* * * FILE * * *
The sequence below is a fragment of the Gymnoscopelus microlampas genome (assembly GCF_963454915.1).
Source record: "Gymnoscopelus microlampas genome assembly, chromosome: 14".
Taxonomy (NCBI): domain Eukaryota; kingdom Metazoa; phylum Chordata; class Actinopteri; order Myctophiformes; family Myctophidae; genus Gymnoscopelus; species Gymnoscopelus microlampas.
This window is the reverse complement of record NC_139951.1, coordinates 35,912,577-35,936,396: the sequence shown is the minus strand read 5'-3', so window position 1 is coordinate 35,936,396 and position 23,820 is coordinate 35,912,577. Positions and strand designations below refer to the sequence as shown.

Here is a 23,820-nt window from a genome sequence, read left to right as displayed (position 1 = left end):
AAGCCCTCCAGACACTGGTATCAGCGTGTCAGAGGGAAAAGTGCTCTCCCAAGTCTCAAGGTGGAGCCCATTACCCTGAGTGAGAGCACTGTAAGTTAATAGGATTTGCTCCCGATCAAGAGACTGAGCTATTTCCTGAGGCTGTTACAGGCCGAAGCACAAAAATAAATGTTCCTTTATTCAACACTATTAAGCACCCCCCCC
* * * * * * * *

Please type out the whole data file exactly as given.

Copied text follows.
The sequence below is a fragment of the Gymnoscopelus microlampas genome (assembly GCF_963454915.1).
Source record: "Gymnoscopelus microlampas genome assembly, chromosome: 14".
Taxonomy (NCBI): domain Eukaryota; kingdom Metazoa; phylum Chordata; class Actinopteri; order Myctophiformes; family Myctophidae; genus Gymnoscopelus; species Gymnoscopelus microlampas.
This window is the reverse complement of record NC_139951.1, coordinates 35,912,577-35,936,396: the sequence shown is the minus strand read 5'-3', so window position 1 is coordinate 35,936,396 and position 23,820 is coordinate 35,912,577. Positions and strand designations below refer to the sequence as shown.

Here is a 23,820-nt window from a genome sequence, read left to right as displayed (position 1 = left end):
AAGCCCTCCAGACACTGGTATCAGCGTGTCAGAGGGAAAAGTGCTCTCCCAAGTCTCAAGGTGGAGCCCATTACCCTGAGTGAGAGCACTGTAAGTTAATAGGATTTGCTCCCGATCAAGAGACTGAGCTATTTCCTGAGGCTGTTACAGGCCGAAGCACAAAAATAAATGTTCCTTTATTCAACACTATTAAGCACCCCCCCC